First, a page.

In 2013 Edward Snowden exposed the cosy relationship between the top US tech companies and the NSA. Ever since, those companies have been keen to claw back public confidence by not just distancing themselves from government spy agencies, but actively pushing back against attempts to spy on their customers.
The recent spat between Apple and the FBI over FBI demands that Apple decrypt an iPhone provides a good illustration of the simmering tensions that currently exist between tech firms and the US government.
Twitter has now thrown its glove in the fray. It is a business partner of Dataminr, a New York company that specializes in analyzing huge troves of Twitter data. As its website proudly proclaims,
“Dataminr instantly analyzes all publicly available Tweets for real-time information related to terrorist threats, social and political unrest, shootings, fires, transportation and other serious accidents, extreme weather and illness outbreaks.”
Until now this service has proved a valuable resource for government agencies such as the FBI and CIA, who could easily use it to search for tweets that include terms such as “terrorist”, “jihad”, or “ISIS”. As David Cohen, the CIA’s second-highest ranking official, noted last year,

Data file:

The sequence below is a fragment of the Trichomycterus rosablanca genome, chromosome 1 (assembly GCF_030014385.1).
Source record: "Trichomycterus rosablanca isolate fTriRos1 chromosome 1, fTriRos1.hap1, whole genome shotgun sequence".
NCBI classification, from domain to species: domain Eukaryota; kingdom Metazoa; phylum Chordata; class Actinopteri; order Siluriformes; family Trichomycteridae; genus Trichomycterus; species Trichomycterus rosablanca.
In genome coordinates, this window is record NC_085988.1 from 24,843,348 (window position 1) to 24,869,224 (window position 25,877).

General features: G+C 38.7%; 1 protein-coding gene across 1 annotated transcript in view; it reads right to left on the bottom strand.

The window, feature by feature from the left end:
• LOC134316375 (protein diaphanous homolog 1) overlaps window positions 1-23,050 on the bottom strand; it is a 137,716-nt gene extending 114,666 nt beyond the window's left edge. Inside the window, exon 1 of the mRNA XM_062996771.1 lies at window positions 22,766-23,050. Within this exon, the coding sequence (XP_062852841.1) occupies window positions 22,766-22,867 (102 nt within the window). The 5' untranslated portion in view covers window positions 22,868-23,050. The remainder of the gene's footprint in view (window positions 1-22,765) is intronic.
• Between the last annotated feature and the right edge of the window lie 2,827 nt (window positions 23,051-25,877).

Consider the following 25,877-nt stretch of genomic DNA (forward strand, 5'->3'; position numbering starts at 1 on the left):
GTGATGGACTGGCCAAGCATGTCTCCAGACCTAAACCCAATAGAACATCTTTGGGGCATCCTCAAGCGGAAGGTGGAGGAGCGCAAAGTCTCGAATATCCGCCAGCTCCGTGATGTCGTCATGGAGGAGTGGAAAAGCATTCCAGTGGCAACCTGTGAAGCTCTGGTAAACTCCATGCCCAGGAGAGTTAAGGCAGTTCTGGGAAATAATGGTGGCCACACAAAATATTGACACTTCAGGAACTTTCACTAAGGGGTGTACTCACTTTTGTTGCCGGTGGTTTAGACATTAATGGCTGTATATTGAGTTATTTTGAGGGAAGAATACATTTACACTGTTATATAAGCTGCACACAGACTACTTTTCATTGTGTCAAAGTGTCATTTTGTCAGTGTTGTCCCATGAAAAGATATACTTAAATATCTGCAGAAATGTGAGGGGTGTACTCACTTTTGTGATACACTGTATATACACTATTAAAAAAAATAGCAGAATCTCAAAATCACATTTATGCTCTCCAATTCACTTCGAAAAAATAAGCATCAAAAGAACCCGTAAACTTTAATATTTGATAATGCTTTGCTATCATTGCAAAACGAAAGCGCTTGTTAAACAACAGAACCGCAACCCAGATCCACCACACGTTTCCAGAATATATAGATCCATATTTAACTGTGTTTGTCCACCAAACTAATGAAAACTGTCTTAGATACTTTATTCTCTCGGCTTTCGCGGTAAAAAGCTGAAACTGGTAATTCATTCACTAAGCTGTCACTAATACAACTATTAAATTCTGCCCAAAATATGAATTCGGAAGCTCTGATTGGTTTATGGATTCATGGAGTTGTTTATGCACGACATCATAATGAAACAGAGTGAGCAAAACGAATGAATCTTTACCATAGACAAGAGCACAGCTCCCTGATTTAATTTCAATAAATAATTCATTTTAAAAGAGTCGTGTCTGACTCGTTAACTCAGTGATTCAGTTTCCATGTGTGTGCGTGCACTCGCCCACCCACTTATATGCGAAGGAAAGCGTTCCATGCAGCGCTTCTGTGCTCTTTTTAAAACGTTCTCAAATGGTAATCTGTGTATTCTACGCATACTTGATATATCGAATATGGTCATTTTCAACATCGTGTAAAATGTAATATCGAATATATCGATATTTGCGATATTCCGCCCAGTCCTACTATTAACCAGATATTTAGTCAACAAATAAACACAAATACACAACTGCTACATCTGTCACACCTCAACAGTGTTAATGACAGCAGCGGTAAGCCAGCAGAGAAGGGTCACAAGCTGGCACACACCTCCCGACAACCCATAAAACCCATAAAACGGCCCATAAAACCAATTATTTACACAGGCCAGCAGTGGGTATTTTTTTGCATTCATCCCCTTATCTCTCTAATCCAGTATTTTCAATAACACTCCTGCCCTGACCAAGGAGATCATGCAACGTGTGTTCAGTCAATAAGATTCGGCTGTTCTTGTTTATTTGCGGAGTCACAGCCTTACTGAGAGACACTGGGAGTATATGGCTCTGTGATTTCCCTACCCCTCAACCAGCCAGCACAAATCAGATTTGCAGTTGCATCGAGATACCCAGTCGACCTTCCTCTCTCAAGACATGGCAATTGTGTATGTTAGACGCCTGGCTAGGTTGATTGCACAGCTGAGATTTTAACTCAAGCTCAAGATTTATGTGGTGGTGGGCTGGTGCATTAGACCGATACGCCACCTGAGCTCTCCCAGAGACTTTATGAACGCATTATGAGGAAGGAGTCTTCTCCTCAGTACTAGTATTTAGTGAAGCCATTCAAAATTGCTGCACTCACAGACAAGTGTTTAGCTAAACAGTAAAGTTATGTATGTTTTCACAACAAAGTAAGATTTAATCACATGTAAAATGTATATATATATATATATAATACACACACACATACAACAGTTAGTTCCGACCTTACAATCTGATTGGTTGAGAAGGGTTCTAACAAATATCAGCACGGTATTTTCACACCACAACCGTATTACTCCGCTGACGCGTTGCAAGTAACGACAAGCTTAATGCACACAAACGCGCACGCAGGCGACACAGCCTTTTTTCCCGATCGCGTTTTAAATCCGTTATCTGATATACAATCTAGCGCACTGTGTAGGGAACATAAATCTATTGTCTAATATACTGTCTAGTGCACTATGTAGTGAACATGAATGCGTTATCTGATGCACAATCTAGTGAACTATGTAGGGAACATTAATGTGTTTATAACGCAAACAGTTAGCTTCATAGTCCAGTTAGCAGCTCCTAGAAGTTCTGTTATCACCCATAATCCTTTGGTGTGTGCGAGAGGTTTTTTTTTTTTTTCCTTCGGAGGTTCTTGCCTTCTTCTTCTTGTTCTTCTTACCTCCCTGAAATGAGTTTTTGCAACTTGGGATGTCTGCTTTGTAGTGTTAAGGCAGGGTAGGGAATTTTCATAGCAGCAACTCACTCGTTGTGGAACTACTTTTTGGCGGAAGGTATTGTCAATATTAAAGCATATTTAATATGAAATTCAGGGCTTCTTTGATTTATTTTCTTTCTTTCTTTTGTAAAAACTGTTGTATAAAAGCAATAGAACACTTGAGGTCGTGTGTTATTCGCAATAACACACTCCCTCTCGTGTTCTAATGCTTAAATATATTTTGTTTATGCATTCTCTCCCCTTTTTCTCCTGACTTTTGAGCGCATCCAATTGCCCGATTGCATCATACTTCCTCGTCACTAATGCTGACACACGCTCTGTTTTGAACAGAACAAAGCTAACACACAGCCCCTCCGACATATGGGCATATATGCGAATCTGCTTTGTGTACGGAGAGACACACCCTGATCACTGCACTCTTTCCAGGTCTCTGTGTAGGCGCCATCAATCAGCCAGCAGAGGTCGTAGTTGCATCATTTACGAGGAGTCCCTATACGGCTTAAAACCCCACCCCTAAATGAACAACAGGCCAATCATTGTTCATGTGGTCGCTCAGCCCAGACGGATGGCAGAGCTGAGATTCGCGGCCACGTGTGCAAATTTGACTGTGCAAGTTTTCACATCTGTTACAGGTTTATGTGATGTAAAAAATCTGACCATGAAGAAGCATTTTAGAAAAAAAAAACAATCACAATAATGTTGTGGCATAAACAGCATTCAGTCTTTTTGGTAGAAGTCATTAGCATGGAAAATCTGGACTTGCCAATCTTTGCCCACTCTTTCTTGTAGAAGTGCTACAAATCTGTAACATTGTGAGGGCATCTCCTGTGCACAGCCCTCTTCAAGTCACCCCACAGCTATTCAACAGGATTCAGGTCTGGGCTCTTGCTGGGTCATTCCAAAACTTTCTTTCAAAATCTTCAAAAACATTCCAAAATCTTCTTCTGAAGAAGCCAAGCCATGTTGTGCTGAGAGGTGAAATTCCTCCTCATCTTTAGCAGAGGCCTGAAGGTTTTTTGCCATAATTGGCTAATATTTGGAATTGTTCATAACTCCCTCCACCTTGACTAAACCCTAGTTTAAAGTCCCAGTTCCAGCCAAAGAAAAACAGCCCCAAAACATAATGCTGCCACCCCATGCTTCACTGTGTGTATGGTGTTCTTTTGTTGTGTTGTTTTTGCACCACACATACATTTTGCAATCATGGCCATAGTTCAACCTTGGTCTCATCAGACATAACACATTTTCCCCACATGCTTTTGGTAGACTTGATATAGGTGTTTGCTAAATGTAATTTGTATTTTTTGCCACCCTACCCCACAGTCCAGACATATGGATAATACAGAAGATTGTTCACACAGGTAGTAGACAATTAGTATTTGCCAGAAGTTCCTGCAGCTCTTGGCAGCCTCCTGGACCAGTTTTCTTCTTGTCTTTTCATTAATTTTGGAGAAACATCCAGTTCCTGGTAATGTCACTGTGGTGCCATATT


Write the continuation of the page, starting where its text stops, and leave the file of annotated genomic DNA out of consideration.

“ISIL’s sophisticated use of Twitter and other social media platforms is a perfect example of the malign use of these technologies… ISIL’s tweets and other social media messages publicizing their activities often produce information that, especially in the aggregate, provides real intelligence value.”
It now seems that Twitter, which holds a 5 percent share in Dataminr, is keen to put a stop intelligence agencies using Dataminr for this purpose,
“Dataminr uses public Tweets to sell breaking news alerts to media organizations such as Dow Jones and government agencies such as the World Health Organization, for non-surveillance purposes. We have never authorized Dataminr or any third party to sell data to a government or intelligence agency for surveillance purposes. This is a longstanding Twitter policy, not a new development.”
Dataminr is valued at some $700 million, and is also partly owned by In-Q-Tel, a not-for profit venture capitalist firm that acts as an investment arm for the CIA and other government agencies. It has so far refused comment on recent developments.